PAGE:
The purity of TN was 98.3% based on the result of area normalization method of HPLC. The chemical structure of TN (Figure 1) was identified by compared its NMR and MS data with the existing literature [20].

biomedres-Chemical-structure-TN

Figure 1: Chemical structure of TN.

Cytotoxic activity of TN agaisnt BGC-823 cells

As shown in Figure 2, exposure of BGC-823 cells to TN (5 - 40 μg/ml) resulted in a growth inhibition, and the IC50 value of TN against BGC-823 cells was 24.87 μg/ml. Moreover, the cytotoxic activity of TN on BGC-823 cells was positively associated with its concentration.

biomedres-Cytotoxic-activity-TN

Figure 2: Cytotoxic activity of TN against BGC-823 cells.

Inductive effect of TN on apoptosis of BGC-823 cells

The results of CCK-8 assay suggested that TN exhibited cytotoxic activity against BGC-823 cells. The flow cytometry assay was carried out to investigate whether the cytotoxic activity of TN against BGC-823 cells was related to apoptosis. As shown in Figure 3, after treatment with TN (10, 20 or 40 μg/ml), the apoptosis of BGC-823 cells was significantly increased (P<0.01) relative to that in the control group. The results demonstrated that the cytotoxic activity of TN against BGC-823 cells was related to apoptosis.

biomedres-Inductive-effect-apoptosis

Figure 3: Inductive effect of TN on apoptosis of BGC-823 cells. **P<0.01, compared with that in the control group.

Effect of TN on apoptotic proteins levels in NF-κB pathway

The effect of TN on apoptotic proteins levels (p-IκBα, IκBα, p- IKKβ, IKKβ and nuclear NF-κB p65) in NF-κB pathway was investigated using western blot assay. As shown in Figures 4 and 5, after treatment with TN (10, 20 or 40 μg/ml), the levels of p-IκBα, p-IKKβ, IKKβ and nuclear NF-κB p65 were significantly down-regulated (P<0.01) relative to those in the control group, while the level of IκBα was significantly upregulated (P<0.01) relative to that in the control group.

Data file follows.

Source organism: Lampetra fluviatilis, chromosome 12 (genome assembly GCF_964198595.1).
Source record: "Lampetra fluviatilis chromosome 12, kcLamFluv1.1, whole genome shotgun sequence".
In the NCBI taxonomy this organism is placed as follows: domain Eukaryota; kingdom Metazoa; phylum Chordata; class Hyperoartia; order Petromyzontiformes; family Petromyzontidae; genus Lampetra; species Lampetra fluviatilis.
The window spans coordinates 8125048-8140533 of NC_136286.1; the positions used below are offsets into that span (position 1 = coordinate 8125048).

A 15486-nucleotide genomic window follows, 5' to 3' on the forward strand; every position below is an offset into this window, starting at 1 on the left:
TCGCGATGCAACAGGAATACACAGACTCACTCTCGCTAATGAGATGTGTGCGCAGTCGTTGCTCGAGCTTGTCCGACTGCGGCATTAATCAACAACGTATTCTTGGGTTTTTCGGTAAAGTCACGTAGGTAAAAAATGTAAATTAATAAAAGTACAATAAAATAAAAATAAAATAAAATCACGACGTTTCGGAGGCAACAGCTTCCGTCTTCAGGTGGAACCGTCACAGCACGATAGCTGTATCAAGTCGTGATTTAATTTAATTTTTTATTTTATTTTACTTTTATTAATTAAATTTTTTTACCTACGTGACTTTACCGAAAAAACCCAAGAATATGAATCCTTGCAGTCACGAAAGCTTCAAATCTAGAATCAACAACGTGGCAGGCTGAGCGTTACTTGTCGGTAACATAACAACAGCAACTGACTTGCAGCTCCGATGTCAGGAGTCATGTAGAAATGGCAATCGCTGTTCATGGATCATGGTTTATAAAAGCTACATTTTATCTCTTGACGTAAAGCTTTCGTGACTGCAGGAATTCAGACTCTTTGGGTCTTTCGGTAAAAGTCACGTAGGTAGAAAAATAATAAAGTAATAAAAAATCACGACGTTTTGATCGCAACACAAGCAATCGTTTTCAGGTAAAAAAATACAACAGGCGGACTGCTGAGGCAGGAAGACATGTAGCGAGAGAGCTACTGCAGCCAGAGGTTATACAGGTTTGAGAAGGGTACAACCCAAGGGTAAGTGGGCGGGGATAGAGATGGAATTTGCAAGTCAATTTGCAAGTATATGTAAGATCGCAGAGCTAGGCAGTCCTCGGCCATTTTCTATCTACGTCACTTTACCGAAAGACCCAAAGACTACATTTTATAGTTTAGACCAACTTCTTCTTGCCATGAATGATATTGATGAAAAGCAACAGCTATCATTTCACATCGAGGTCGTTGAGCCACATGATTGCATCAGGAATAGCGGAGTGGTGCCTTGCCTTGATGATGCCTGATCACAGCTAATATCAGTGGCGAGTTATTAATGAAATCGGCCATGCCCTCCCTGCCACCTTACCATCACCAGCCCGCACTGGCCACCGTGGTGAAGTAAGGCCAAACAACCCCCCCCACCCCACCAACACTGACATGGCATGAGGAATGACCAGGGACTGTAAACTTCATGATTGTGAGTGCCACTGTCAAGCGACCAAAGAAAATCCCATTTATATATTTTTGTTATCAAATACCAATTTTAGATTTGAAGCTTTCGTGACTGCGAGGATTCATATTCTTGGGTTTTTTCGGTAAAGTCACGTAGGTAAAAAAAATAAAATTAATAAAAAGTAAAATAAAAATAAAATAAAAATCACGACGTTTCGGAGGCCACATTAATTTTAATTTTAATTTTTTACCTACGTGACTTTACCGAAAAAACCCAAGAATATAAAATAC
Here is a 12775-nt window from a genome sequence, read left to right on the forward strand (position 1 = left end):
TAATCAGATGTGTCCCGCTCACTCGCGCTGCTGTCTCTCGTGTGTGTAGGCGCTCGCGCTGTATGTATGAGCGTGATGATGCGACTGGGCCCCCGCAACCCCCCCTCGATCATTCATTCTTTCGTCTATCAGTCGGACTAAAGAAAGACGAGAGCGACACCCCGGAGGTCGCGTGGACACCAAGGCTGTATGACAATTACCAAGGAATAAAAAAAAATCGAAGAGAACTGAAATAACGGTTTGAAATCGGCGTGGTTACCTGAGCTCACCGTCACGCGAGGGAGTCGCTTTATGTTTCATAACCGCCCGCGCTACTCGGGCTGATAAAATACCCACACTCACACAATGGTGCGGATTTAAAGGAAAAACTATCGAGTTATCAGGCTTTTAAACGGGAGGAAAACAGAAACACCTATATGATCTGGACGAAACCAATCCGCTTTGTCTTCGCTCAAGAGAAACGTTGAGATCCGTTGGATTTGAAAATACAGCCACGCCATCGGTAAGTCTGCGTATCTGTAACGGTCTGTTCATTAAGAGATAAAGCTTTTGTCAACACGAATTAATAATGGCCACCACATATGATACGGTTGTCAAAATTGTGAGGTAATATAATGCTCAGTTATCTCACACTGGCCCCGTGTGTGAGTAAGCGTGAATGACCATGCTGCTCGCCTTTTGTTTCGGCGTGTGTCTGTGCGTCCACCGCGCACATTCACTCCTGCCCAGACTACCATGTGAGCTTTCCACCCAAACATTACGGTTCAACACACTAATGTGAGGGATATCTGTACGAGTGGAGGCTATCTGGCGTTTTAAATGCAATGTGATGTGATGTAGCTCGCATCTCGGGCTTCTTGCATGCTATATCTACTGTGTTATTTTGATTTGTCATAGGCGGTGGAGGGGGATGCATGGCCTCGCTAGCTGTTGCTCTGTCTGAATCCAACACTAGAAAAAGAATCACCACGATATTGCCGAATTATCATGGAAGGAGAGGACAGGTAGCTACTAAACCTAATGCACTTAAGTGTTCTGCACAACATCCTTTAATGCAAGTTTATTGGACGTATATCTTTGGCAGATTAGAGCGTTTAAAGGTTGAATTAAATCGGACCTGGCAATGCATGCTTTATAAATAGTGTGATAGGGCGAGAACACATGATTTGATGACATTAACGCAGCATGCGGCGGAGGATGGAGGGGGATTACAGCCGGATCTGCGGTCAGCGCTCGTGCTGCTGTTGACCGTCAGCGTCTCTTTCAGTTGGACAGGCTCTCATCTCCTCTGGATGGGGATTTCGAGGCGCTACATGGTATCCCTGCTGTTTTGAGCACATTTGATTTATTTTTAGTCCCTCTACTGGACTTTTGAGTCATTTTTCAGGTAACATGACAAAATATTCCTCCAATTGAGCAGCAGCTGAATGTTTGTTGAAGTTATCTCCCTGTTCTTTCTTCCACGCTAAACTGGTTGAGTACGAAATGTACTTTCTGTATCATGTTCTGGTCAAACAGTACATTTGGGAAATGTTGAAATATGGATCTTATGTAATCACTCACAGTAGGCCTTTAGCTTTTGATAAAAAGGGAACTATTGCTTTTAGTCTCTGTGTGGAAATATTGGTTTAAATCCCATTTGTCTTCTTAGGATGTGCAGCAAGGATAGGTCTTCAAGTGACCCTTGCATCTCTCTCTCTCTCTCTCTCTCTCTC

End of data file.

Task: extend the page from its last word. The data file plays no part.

biomedres-proteins-levels-BGC

Figure 4: Effect of TN on p-IκBα, IκBα, p-IKKβ and IKKβ proteins levels in BGC-823 cells. **P<0.01, compared with those in the control group.

biomedres-Down-regulative-effect

Figure 5: Down-regulative effect of TN on nuclear NF-κB p65 protein level in BGC-823 cells. **P<0.01, compared with that in the control group.

Up-regulative effect of TN on apoptotic proteins levels in Fas/FasL pathway

The effect of TN on apoptotic proteins levels (Fas, FasL, FADD, c-caspase-8, c-caspase-10 and c-caspase-3) in Fas/FasL pathway was investigated using western blot assay. As shown in Figure 6, after treatment with TN (10, 20 or 40 μg/ml), the levels of Fas, FasL, FADD, c-caspase-8, c-caspase-10 and ccaspase- 3 were significantly up-regulated (P<0.01) relative to those in the control group.

biomedres-Up-regulative-effect

Figure 6: Up-regulative effect of TN on Fas, FasL, FADD, c-caspase-8, c-caspase-10 and c-caspase-3 proteins levels in BGC-823 cells; **P<0.01, compared with those in the control group.

Discussion

CCK-8 assay is a common used method used to evaluate the cytotoxic effect of compound or others on cancer cells, and flow cytometery assay can be used to investigate whether the cytotoxic effect of compound or others on cancer cells is related to apoptosis [21,22]. In this study, the results of CCK-8 assay (Figure 2) indicated that TN exhibited cytotoxic activity against BGC-823 cells, and the results of flow cytometry assay (Figure 3) showed that the cytotoxic activity of TN against BGC-823 cells was related to apoptosis.